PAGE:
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Elimination diets are a useful tool to help pinpoint specific food intolerances, sensitivities or allergies. Before you embark on an elimination diet, however, it's important to understand what exactly is a food sensitivity (the reason behind most elimination diets), and to know how you can determine when your issues are possibly the result of another condition.
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A food allergy is a physical reaction to a food caused by your immune system. When you eat the offending food, your immune system reacts; you may develop a variety of symptoms, from skin rashes to breathing problems.
About 4 percent of adults and 5 percent of children in the U.S. have food allergies. Though only eight allergens (peanuts, tree nuts, soy, fish, shellfish, wheat, milk and eggs) account for the majority of all allergic reactions, it's possible to be allergic to practically any food.
A food sensitivity (also known as "hypersensitivity" or "intolerance") is when a person has symptoms after consuming a food that doesn't typically cause symptoms in other people. The majority of physical food reactions are due to food intolerances. These intolerances are not as well understood as allergies, as they don't involve the immune system.
It's thought that intolerances are caused by possible enzyme deficiencies (such as lactase deficiency causing a lactose intolerance). They may involve malabsorption issues within the digestive tract, or they could be adverse reactions to chemicals that occur naturally within certain foods.
Food allergies can be so severe they can occur when microscopic amounts of an allergen are present. A food intolerance reaction, however, is often dependent on how much food is consumed. The more you consume, the worse the reaction.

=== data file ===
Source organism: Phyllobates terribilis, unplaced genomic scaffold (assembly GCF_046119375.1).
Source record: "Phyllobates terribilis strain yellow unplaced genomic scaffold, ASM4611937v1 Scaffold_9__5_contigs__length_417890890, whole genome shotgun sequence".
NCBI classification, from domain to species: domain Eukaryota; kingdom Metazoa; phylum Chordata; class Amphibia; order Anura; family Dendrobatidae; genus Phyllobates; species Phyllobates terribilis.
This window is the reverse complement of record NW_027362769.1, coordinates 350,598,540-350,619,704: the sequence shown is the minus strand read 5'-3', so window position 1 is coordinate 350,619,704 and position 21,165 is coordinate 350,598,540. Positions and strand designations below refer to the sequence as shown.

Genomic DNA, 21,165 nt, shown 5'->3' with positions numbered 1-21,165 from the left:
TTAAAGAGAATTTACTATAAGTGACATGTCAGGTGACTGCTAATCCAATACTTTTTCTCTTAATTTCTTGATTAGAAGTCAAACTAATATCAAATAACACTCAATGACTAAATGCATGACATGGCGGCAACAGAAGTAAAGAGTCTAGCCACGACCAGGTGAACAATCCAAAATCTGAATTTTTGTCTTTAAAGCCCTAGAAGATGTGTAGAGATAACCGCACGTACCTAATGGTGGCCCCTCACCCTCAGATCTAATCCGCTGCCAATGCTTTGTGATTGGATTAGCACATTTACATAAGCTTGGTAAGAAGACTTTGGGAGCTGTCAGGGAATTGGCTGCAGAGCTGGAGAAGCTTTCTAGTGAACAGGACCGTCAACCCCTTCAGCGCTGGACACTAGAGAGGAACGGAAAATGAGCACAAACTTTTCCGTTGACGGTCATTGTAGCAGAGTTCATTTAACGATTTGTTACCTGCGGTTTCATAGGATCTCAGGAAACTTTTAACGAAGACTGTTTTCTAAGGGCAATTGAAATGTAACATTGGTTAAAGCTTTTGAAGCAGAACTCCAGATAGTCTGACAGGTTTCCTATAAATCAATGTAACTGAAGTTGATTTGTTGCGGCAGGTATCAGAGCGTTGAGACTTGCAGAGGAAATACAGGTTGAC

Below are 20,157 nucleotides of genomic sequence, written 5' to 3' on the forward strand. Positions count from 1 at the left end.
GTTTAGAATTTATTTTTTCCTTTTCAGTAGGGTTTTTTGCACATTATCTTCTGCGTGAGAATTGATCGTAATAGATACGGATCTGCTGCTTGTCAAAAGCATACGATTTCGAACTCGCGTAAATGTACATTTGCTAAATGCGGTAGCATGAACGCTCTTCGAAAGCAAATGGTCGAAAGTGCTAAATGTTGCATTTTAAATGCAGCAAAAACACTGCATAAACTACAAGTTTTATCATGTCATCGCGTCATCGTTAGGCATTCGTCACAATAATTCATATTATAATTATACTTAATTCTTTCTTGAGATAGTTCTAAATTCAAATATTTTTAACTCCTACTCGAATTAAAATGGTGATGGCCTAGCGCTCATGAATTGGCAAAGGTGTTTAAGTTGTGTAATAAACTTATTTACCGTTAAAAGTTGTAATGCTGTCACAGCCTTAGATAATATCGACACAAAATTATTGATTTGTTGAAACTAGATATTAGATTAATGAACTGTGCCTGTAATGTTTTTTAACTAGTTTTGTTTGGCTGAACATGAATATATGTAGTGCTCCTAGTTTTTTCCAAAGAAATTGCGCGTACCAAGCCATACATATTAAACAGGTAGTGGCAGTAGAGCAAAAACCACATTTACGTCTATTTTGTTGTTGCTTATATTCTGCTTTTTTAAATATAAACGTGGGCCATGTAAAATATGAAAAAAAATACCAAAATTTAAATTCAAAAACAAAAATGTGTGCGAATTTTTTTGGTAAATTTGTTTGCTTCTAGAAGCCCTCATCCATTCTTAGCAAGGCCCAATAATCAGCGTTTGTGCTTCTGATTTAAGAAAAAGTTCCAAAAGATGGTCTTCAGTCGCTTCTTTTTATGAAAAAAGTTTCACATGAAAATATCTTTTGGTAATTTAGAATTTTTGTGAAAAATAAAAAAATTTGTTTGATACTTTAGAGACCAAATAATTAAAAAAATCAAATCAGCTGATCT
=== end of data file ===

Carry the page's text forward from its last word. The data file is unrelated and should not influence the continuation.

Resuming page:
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Before starting the diet, you should meet with a registered dietitian or an allergist to figure out a safe plan. Even if you believe you know the culprit for your reactions, these experts may help identify other possible offending foods you should eliminate just to be certain you're getting the best results from your elimination diet.
A food diary is an extremely helpful tool, particularly when it comes to tracking food sensitivities. Keep a log for a few weeks, taking note of everything you eat, what time you ate it, and any reactions that take place. Doing so for a couple of weeks will help you (and your dietitian and/or doctor) identify patterns and figure out what may be causing your symptoms.
Once you have a plan, you will eliminate all of the possibly problematic foods for two weeks, including the foods themselves and the foods as ingredients in other dishes. For example, if you're eliminating eggs, you will eliminate plain eggs as well as muffins made with eggs. This can be challenging because foods like soy and dairy are used as ingredients in lots of other food products. It's important to read labels carefully when you're at the store.
After two weeks without the foods, you can self-evaluate, noting if your symptoms are less severe, if you have more energy and how you feel overall. You should also return to meet with the dietitian or allergist who helped you start the process.
It's also at this two-week point when you can start adding foods back into your diet and testing your body's reaction. It's important to add each food one at a time, leaving three days in between, in order to accurately pinpoint which food triggers symptoms.
You'll also want to consume a decent amount of each food—it's possible you'll have no reaction with only a small amount of a trigger food, while eating a larger amount can cause symptoms. Begin by introducing a small amount of the food in the morning, and if you don't experience any symptoms, try eating a bigger portion of it later in the day.
Keep in mind that reactions aren't always sudden and can happen up to 72 hours after you eat the food. If no symptoms occur within this three-day window, it's safe to assume you can keep that food in your diet. However, don't add it back in for good until you've tested all the other foods you've eliminated. If and when symptoms do occur, eliminate that food for another week or two and then try it again to confirm the reaction.